I don't think the TSA should require SS cards. I don't trust them with that information, plus with all the chaos that goes on in airports I would believe identity theft to be a major concern if we had to hand over our SS cards. One thing I find flawed with profiling is that the terrorists know about it, they will just place bombs or something on groups of people who are considered low risk for committing terrorist attacks. I like the Israeli system of conducting interviews, but the cost is just impractical to function in America. I honestly don't know what we should do, but what I do believe is that the TSA is power-hungry and has overstepped their boundaries.
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    Re: Airport Security: Let's Profile Muslims

    Quote Originally Posted by MaggieD View Post
    I want every single Muslim woman (anyone) wearing facial covering to be forced to remove that facial covering so that facial recognition software has a chance. I want every single person who's wearing flowing robes to be body scanned or patted down. If these people think we are infringing on their religious freedom, they can walk.
    Interesting. I only want to be free. Everything beyond that is secondary. If it's face some nearly immeasurable increase in my probability of dying on an aircraft or excessive, aggressive, violent government force against the People....I'm going to take that probability. Maybe a terrorist could take me out. But government is guaranteed to abuse power.
    You know the time is right to take control, we gotta take offense against the status quo

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    Re: Airport Security: Let's Profile Muslims

    Quote Originally Posted by digsbe View Post
    what I do believe is that the TSA is power-hungry and has overstepped their boundaries.
    I see no evidence of this. I think that the TSA is responding to information from other federal agencies and trying to identify and stop threats before they turn into another 9/11 scenario. If TSA were really power-hungry, they would be going for the personal data, because it would create an additional layer of bureaucracy.

    I think you need to logically examine your statement. What benefit does groping passengers have for the TSA administration? What do they get out of this "power grab"? Do I believe that federal agencies grab power? Sometimes, but there has to be some gain in it for them. I see zero gain from this for TSA.

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    Re: Airport Security: Let's Profile Muslims

    Quote Originally Posted by Ockham View Post
    Do they? To what extent and with what purpose?
    Yes, they do. I won't go into strict detail because its Sensitive Security Information and shouldn't be discussing it in detail. In general though there are trained people watching for body language cues, talking to passengers, etc and can flag someone for additional screening.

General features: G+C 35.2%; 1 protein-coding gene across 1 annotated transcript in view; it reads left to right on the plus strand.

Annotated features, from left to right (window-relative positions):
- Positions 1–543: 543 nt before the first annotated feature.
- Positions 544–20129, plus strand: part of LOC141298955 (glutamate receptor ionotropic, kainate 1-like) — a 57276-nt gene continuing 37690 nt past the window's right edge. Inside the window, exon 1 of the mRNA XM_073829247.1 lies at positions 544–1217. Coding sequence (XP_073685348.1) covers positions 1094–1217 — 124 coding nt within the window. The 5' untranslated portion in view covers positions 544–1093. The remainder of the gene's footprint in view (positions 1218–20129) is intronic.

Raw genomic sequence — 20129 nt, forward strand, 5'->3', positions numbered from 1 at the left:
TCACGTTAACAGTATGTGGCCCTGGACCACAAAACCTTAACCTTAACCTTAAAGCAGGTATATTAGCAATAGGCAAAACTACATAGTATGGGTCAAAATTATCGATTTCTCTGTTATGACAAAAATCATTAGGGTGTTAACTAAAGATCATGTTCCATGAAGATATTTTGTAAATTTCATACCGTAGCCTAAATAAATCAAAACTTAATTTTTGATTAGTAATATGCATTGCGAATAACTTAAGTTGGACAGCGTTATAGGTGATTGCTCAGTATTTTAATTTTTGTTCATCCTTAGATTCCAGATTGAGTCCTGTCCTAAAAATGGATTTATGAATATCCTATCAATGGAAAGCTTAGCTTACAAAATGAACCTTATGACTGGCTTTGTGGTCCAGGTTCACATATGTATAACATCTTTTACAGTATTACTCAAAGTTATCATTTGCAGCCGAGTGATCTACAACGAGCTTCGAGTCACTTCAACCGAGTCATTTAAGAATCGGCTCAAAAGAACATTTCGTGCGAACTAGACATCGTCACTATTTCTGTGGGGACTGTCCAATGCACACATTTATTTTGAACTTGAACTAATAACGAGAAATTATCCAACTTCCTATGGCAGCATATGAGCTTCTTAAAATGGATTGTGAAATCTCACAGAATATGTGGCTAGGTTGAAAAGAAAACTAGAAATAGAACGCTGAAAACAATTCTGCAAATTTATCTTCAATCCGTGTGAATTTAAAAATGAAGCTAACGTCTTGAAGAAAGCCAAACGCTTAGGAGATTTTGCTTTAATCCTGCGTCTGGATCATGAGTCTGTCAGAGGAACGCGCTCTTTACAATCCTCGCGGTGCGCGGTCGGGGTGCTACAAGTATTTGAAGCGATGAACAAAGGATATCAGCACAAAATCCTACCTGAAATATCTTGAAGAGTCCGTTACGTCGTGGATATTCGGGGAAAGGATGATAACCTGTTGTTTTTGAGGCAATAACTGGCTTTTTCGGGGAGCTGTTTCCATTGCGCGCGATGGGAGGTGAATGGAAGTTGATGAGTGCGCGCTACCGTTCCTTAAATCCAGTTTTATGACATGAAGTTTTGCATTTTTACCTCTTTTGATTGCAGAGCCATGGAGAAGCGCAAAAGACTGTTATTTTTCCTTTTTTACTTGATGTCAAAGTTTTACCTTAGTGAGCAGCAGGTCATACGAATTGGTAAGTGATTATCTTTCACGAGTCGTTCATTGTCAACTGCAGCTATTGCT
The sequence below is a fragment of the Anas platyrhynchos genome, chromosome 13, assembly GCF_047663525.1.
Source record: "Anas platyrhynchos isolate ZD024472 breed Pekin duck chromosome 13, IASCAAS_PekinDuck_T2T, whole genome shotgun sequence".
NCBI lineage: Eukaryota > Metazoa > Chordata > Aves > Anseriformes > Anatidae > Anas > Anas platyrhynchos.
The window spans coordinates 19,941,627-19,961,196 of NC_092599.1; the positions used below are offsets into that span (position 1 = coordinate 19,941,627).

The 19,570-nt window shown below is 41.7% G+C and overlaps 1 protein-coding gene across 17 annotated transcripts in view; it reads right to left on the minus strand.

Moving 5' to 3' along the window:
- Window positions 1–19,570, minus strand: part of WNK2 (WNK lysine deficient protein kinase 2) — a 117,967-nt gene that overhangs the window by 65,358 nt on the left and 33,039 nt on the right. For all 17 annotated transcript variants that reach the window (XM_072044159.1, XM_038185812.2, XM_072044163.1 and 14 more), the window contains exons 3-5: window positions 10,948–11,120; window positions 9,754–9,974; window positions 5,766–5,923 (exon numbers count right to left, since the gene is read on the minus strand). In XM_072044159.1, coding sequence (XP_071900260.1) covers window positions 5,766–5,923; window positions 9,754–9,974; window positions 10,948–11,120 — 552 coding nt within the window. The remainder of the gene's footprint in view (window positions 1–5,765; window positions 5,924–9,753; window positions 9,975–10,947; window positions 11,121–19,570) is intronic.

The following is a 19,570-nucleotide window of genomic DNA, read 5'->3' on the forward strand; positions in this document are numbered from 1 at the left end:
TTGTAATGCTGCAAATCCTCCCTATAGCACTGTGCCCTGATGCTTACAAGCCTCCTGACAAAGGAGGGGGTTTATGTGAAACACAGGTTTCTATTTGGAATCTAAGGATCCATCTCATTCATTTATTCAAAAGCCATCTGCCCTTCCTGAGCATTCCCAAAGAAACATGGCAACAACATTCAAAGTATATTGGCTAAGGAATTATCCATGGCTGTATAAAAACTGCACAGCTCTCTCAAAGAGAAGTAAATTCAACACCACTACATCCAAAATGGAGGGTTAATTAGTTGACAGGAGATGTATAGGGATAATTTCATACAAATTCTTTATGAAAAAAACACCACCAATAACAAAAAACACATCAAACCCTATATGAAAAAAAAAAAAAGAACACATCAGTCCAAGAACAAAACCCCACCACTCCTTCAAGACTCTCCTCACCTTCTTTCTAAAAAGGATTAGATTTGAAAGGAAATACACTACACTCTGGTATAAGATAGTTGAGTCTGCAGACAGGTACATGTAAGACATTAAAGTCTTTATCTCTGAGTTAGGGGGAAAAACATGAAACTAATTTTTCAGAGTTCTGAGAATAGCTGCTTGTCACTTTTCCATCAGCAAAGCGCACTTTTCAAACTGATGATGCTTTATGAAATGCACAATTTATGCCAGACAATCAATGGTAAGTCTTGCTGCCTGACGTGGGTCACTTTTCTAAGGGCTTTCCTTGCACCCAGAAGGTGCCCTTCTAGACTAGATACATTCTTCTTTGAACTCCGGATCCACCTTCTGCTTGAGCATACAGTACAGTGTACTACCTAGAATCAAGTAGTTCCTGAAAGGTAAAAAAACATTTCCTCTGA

They don't seem to rely on that training however, since there are invasive pat downs, scanners, and metal wands and metal detectors.
    Becasue you can't. The average education required for the job is a a bachelor with some graduate education as compared to a High School Diploma. The average experience required for that job is a year at a slightly lower level equivilent type of job as compared to none. Or a combination of the two. These type of officers are far more skilled than your average every day screener.

    That's not then going into the training that has to happen with regards to them as compared to the average screener which is far more intense and longer.

    Not to mention that the starting pay band for these individuals is two to three higher than a screener meaning 16 to 24k more a year.


    Its simply not feasible to teach the entire TSA work force how to do this so they have individuals that do it as an additional level of security over what is simpliest based on the logistics of this country, which is a slightly more automated process with the scanners and such.

    Contrast what we do with El Al in Israel, and maybe the answer is somewhere in between.
    Its not feasible to do what El Al does. Seriously, this is like saying that "Hey, the Holiday Inn down the road does [x] for their security. That means the Bellagio in Vegas should be able to do something similar".

    We have far more people traveling through our country on plains every day than Israel. We have 400 times more airports in our country than Israel. We have almost as many of the largest category of airports in this country as Israel has airports in general. And we have a citizenry that has been loudest in its complaining and issues when security causes flights to take longer, which the method of security you're wishing would end up causing when combined with the scale of our country.

    What you and others are suggesting is unfeasable, or grossly ineffecient combined with the amount of money and time that would be spent on it.

    On a side note, I live in the NE - the TSA agents I encounter at Phil. International, Newark International and Laguardia, I wouldn't trust as far as I can throw them for the most part. Just my perception? Maybe ... but the TSA folks I see don't seem competent to dress themselves in the morning for the most part.
    And its these kind of insulting worthless commentary that does nothing for the conversation. Not to mention you want to turn around and say these are the people, who you insult and think so low of, are the ones you're expecting to learn these higher levels of training?